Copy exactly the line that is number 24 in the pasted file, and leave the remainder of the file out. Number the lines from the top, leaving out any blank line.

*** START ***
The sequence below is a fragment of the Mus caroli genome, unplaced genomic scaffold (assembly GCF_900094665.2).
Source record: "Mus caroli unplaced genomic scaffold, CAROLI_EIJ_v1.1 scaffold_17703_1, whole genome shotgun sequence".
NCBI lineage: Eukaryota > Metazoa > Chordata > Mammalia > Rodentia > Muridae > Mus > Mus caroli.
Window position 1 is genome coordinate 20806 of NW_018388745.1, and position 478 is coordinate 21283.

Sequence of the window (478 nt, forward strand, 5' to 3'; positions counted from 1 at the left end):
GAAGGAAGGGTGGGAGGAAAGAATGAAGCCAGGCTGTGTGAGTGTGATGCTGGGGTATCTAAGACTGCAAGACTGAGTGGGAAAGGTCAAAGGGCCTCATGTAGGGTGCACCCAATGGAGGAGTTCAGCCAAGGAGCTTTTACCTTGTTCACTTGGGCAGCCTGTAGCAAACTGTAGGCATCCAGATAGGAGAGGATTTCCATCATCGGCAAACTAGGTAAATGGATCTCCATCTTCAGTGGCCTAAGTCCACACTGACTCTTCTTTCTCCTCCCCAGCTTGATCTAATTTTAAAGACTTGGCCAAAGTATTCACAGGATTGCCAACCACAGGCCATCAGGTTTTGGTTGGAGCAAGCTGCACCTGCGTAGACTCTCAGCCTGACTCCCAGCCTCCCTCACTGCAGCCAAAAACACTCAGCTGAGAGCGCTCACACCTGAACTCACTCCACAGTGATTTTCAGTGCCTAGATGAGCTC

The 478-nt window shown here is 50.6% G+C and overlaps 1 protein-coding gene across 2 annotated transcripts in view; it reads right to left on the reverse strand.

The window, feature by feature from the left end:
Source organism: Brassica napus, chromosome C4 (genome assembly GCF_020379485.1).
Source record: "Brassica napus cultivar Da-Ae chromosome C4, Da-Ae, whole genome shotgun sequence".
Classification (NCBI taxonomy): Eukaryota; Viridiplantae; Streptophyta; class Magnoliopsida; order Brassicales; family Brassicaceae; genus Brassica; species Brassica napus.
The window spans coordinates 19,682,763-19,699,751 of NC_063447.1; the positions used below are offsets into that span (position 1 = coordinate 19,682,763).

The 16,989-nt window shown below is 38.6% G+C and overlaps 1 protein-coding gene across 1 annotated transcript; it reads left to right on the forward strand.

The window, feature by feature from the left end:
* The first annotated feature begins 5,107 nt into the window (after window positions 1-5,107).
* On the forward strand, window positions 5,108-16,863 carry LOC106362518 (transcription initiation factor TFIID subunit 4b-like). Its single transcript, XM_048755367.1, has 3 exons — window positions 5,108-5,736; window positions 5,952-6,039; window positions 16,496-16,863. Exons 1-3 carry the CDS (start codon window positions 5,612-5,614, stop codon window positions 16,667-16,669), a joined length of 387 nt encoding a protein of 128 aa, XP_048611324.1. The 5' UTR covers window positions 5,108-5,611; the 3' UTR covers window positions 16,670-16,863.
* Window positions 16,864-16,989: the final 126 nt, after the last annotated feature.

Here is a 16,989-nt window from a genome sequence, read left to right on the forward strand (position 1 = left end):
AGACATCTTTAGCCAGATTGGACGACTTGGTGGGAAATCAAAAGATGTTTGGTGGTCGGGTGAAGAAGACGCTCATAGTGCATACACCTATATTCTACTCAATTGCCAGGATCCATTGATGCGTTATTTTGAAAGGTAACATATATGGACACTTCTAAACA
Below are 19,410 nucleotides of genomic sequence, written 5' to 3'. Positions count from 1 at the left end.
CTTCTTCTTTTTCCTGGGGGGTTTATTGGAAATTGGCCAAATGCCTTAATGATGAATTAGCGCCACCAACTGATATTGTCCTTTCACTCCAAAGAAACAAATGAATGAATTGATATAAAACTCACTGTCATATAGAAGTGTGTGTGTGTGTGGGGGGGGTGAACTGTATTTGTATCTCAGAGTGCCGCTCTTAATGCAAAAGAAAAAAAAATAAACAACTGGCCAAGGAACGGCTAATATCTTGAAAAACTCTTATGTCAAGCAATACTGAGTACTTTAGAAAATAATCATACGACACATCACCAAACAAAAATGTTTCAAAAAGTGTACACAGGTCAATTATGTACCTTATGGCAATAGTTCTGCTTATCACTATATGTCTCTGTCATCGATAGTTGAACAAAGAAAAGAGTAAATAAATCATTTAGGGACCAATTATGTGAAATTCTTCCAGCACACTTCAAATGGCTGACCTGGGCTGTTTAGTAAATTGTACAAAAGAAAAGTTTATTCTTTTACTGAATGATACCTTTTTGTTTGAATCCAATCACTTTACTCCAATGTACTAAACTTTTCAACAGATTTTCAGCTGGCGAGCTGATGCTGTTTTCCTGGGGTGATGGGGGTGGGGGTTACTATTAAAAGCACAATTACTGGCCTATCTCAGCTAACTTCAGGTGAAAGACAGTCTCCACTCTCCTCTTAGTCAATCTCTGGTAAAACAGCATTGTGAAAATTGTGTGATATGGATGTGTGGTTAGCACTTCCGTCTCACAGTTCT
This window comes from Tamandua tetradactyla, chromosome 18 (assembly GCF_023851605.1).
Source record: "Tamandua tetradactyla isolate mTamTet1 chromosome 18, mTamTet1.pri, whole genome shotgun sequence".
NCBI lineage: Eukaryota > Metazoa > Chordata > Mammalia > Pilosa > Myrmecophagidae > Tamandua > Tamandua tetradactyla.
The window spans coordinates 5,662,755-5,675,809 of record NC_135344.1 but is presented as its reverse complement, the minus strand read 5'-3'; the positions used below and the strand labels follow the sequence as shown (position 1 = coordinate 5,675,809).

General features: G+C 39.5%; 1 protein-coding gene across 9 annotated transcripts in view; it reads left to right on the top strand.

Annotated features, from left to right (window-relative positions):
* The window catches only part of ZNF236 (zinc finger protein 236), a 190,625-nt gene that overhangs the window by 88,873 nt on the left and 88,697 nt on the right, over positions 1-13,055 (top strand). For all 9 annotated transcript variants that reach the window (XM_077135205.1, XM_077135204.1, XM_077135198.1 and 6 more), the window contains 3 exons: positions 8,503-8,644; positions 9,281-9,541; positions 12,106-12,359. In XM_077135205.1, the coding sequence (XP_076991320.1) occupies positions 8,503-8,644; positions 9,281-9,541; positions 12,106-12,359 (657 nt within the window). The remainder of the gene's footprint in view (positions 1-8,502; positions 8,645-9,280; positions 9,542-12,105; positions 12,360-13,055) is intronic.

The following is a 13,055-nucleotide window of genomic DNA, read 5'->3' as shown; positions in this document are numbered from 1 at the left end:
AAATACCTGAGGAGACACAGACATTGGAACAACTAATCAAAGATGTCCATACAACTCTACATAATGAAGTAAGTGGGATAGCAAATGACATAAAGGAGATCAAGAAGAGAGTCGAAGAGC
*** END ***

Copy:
NCBI lineage: Eukaryota > Metazoa > Chordata > Mammalia > Pilosa > Myrmecophagidae > Tamandua > Tamandua tetradactyla.